This is not legal advice! What you are getting here is just general legal information. It is not a substitute for advice from an actual lawyer about your specific situation. If you need legal advice, we urge you to find a lawyer who can help you. See How to find and work with a lawyer.

Most people don’t do this. In fact, very few people do.


It’s a long and slow process. If you hire a lawyer to help you, it will be expensive, and if you don’t, you’ll need to do a lot of work yourself.

And the outcome is sometimes not very satisfying.

Some people hope that, at the end of the process, they’ll be told that, yes, they were harassed, and it shouldn’t have happened. But that seldom happens. Over half of complaints never get to a final ruling. The rest are settled in mediation or thrown out, abandoned, or withdrawn.

So why do people decide to file a complaint?

Some people want to go to court and speak the truth in public . Even if their odds of winning are low.

If that’s what you want, the Human Rights Commission can be a good choice.

It can be a shorter process than civil court, where cases can take several years. You’re allowed to represent yourself, which means you don’t need to pay for a lawyer. And it’s a little less adversarial than civil court.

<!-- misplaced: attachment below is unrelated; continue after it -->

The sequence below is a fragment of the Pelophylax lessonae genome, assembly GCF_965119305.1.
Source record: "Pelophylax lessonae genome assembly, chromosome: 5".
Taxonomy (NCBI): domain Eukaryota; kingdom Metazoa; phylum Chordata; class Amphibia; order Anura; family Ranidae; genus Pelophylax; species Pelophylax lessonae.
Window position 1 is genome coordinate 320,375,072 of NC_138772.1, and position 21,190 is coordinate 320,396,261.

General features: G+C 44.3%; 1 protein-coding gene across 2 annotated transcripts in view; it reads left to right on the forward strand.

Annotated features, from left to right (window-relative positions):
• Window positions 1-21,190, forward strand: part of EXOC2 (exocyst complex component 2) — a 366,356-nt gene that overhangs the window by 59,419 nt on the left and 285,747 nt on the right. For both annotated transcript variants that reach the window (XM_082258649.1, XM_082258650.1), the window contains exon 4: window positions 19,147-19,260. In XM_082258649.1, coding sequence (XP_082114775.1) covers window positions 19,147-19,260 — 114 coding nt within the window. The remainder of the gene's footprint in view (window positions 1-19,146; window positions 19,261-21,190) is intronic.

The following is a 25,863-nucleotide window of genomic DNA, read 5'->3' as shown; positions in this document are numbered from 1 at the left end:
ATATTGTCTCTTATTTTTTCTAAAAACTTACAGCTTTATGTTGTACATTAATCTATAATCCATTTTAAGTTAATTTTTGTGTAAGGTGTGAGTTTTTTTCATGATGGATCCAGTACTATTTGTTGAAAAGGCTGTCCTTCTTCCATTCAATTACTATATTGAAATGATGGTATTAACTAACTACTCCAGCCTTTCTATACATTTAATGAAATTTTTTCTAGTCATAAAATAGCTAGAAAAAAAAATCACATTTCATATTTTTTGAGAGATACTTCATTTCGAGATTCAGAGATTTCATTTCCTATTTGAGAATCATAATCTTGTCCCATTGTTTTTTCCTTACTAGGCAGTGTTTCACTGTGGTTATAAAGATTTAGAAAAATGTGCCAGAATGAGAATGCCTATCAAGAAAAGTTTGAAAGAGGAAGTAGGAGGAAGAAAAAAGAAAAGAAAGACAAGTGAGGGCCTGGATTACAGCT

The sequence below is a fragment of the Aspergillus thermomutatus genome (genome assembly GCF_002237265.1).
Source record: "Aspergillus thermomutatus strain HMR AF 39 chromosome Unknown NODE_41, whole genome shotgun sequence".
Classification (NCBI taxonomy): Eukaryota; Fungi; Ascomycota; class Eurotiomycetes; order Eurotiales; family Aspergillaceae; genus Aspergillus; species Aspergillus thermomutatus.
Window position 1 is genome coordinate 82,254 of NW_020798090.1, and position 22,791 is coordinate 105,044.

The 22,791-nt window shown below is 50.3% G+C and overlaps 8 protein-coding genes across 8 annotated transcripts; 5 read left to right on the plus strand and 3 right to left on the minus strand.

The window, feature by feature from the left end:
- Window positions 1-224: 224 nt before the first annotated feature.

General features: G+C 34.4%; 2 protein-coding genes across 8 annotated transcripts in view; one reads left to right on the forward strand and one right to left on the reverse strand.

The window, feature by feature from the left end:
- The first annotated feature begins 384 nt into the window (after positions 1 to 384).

The Manitoba Human Rights Commission and what it does

The Manitoba Human Rights Commission is the agency that receives and investigates complaints about violations of the provincial Human Rights Code. It helps people mediate, or settle, their complaints. If a complaint can’t be resolved, there may be a hearing at the Human Rights Adjudication Panel. The Manitoba Human Rights Commission and the HRAP deal with harassment and discrimination cases.

The commission and the HRAP work to resolve complaints. If your complaint falls within the commission’s jurisdiction, it will accept it. Then it will encourage you to resolve the complaint through mediation. If that doesn’t work, the adjudication panel may hold a hearing. If it does, the panel listens to both sides and decides whether you were sexually harassed. If it decides you were, it may order the other party to make amends in some way. 

Facts about the Manitoba Human Rights Commission

  • Every year, about 40 people file a complaint with the commission saying they have been discriminated against or harassed on the basis of their sex, sexual orientation, gender identity, and/or gender expression.
  • About a third of those who bring a complaint that is decided by the HRAP are represented by a lawyer. Meanwhile, two-thirds of those who have a complaint brought against them that is decided by the HRAP have a lawyer.
  • Over half of complaints to the commission never get decided. Instead, they are settled in mediation or are not pursued.